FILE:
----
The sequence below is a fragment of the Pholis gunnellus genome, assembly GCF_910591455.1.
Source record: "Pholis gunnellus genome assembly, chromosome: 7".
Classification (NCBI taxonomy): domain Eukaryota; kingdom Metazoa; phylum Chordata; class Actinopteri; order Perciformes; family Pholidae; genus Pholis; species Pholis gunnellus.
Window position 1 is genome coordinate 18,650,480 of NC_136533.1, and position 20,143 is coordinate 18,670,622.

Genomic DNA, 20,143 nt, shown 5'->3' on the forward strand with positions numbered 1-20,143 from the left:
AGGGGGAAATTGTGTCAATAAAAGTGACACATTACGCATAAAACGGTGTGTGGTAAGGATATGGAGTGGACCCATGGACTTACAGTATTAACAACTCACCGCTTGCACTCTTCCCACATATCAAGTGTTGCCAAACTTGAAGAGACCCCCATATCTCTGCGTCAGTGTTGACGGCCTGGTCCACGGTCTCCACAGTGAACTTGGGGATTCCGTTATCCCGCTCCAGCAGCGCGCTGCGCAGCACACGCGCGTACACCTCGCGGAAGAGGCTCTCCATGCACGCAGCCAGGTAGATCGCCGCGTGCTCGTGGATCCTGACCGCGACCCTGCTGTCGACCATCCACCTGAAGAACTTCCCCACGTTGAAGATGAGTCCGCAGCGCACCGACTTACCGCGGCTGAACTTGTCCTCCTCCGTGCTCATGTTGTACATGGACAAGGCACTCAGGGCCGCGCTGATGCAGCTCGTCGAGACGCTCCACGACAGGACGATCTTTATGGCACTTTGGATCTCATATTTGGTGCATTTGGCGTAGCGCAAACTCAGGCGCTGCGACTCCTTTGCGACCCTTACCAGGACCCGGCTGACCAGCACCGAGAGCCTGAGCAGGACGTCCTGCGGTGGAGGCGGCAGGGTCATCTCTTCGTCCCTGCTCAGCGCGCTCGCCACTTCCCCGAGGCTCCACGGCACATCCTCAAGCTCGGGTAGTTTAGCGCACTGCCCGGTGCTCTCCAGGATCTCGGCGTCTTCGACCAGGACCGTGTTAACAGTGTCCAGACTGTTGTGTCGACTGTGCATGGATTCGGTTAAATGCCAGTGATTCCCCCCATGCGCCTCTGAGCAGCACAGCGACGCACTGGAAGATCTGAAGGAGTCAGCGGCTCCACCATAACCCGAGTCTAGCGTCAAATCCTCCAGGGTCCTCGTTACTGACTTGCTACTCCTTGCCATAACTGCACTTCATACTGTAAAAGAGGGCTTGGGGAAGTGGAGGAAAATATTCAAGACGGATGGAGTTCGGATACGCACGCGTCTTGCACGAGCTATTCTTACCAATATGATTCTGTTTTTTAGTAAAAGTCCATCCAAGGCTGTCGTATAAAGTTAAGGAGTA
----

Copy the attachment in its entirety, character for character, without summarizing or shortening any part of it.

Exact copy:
The sequence below is a fragment of the Pholis gunnellus genome, assembly GCF_910591455.1.
Source record: "Pholis gunnellus genome assembly, chromosome: 7".
Classification (NCBI taxonomy): domain Eukaryota; kingdom Metazoa; phylum Chordata; class Actinopteri; order Perciformes; family Pholidae; genus Pholis; species Pholis gunnellus.
Window position 1 is genome coordinate 18,650,480 of NC_136533.1, and position 20,143 is coordinate 18,670,622.

Genomic DNA, 20,143 nt, shown 5'->3' on the forward strand with positions numbered 1-20,143 from the left:
AGGGGGAAATTGTGTCAATAAAAGTGACACATTACGCATAAAACGGTGTGTGGTAAGGATATGGAGTGGACCCATGGACTTACAGTATTAACAACTCACCGCTTGCACTCTTCCCACATATCAAGTGTTGCCAAACTTGAAGAGACCCCCATATCTCTGCGTCAGTGTTGACGGCCTGGTCCACGGTCTCCACAGTGAACTTGGGGATTCCGTTATCCCGCTCCAGCAGCGCGCTGCGCAGCACACGCGCGTACACCTCGCGGAAGAGGCTCTCCATGCACGCAGCCAGGTAGATCGCCGCGTGCTCGTGGATCCTGACCGCGACCCTGCTGTCGACCATCCACCTGAAGAACTTCCCCACGTTGAAGATGAGTCCGCAGCGCACCGACTTACCGCGGCTGAACTTGTCCTCCTCCGTGCTCATGTTGTACATGGACAAGGCACTCAGGGCCGCGCTGATGCAGCTCGTCGAGACGCTCCACGACAGGACGATCTTTATGGCACTTTGGATCTCATATTTGGTGCATTTGGCGTAGCGCAAACTCAGGCGCTGCGACTCCTTTGCGACCCTTACCAGGACCCGGCTGACCAGCACCGAGAGCCTGAGCAGGACGTCCTGCGGTGGAGGCGGCAGGGTCATCTCTTCGTCCCTGCTCAGCGCGCTCGCCACTTCCCCGAGGCTCCACGGCACATCCTCAAGCTCGGGTAGTTTAGCGCACTGCCCGGTGCTCTCCAGGATCTCGGCGTCTTCGACCAGGACCGTGTTAACAGTGTCCAGACTGTTGTGTCGACTGTGCATGGATTCGGTTAAATGCCAGTGATTCCCCCCATGCGCCTCTGAGCAGCACAGCGACGCACTGGAAGATCTGAAGGAGTCAGCGGCTCCACCATAACCCGAGTCTAGCGTCAAATCCTCCAGGGTCCTCGTTACTGACTTGCTACTCCTTGCCATAACTGCACTTCATACTGTAAAAGAGGGCTTGGGGAAGTGGAGGAAAATATTCAAGACGGATGGAGTTCGGATACGCACGCGTCTTGCACGAGCTATTCTTACCAATATGATTCTGTTTTTTAGTAAAAGTCCATCCAAGGCTGTCGTATAAAGTTAAGGAGTA